Ivory Coast's new prime minister is in Ghana for talks with Ivorian rebels. The prime minister, who is putting together a new coalition government for Ivory Coast, is trying to determine what role the insurgents will have in the new administration.
Ivorian Prime Minister Seydou Diarra arrived in the Ghanaian capital, Accra, Friday, for discussions with leaders of the main insurgent group, the Patriotic Movement of Ivory Coast.
He was to meet with the group's executive secretary, Guilllaume Soro, who earlier this week told diplomats he did not want the meeting to take place in Ivory Coast because he feared for his safety. Ghanaian leader John Kufuor was to preside over Friday's discussions.
Seydou Diarra took up his duties as prime minister Monday, after he was named by President Laurent Gbagbo under the terms of a peace accord reached last month in France.
Under the accord, the prime minister is to form a government that represents all factions of Ivory Coast's political scene, including rebels.
Mr. Diarra is a long-time diplomat, and Friday's meeting in Accra is likely to require all his diplomatic skills.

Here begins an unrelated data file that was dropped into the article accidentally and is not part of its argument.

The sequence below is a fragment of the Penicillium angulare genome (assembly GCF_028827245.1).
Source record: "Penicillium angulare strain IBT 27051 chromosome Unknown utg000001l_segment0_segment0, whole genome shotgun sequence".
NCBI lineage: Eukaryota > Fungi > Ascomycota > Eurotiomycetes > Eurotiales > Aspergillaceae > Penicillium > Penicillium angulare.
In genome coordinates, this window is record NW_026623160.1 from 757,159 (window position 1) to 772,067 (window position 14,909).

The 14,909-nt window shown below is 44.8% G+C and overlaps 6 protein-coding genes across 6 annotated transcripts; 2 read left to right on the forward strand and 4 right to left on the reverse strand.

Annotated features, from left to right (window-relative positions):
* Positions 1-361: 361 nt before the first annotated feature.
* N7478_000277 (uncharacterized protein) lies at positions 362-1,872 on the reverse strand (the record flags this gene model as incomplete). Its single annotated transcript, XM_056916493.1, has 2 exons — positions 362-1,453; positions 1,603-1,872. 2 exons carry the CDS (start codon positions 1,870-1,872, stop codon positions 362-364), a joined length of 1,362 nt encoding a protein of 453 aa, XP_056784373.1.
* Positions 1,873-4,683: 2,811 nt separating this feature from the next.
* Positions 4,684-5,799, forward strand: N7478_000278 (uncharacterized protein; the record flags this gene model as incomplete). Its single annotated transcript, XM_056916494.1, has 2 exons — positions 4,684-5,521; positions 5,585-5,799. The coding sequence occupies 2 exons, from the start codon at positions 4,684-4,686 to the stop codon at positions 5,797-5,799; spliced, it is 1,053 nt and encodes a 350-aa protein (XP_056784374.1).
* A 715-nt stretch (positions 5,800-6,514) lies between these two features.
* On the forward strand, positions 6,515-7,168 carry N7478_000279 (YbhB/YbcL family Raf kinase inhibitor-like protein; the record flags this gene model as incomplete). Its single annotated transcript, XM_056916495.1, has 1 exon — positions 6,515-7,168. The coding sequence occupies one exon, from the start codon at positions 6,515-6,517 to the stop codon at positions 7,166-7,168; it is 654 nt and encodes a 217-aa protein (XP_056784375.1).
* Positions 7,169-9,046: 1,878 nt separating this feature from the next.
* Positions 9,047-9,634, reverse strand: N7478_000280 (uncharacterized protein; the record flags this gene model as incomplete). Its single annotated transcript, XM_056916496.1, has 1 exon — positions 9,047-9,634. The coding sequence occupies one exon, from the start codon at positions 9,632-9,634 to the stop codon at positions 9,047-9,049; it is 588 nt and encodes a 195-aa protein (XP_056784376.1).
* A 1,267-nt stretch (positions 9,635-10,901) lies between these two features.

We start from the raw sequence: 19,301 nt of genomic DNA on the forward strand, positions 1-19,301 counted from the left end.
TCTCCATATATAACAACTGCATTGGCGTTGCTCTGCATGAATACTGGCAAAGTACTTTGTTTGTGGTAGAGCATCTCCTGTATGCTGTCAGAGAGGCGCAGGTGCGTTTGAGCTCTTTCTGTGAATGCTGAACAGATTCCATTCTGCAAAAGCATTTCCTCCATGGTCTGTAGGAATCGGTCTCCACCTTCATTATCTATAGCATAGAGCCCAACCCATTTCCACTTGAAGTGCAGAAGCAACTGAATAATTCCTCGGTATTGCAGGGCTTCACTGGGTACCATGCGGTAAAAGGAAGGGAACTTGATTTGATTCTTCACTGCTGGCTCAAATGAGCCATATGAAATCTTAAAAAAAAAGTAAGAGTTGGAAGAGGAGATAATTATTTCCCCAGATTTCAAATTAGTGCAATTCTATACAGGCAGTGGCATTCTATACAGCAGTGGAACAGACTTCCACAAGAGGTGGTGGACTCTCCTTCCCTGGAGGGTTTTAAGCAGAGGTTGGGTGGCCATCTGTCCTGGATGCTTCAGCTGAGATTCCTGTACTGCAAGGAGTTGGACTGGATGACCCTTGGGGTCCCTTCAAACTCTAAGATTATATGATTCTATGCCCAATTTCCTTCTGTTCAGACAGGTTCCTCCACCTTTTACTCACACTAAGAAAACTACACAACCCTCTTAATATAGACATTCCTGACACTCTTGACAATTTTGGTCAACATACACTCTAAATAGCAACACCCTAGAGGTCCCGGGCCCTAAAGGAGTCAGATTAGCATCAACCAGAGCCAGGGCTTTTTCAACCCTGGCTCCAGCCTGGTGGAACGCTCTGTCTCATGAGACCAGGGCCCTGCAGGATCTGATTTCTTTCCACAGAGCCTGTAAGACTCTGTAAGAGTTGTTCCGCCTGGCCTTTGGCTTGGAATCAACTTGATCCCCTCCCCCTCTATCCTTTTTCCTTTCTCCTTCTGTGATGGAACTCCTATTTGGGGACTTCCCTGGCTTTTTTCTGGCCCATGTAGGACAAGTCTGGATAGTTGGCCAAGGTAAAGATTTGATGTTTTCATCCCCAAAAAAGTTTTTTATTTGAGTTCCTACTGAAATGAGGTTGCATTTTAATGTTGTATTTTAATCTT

The rebels say the accord entitles them to the key ministries of defense and the interior. The government rejects giving those ministries to the rebels, and has orchestrated massive protests recently, in which government supporters have called on President Gbagbo to reject the accord.
The president, in a long-delayed speech a week ago, said he would abide only by the spirit of the agreement, and said some aspects of the accord remained open to negotiation. A presidential adviser on Wednesday said the rebels would not get the posts they want.
Last Friday, rebels gave the government a one-week ultimatum to implement the accord, or face new attacks. Rebels on Friday said they would march on the main city, Abidjan, if their demands are not met by Sunday.
Speaking as they left their headquarters in the central Ivory Coast city of Bouake, insurgent leaders said they would not negotiate further.
The five-month war has killed hundreds, displaced thousands, and left the world's largest cocoa producer divided between the rebel-controlled north, and the loyalist south.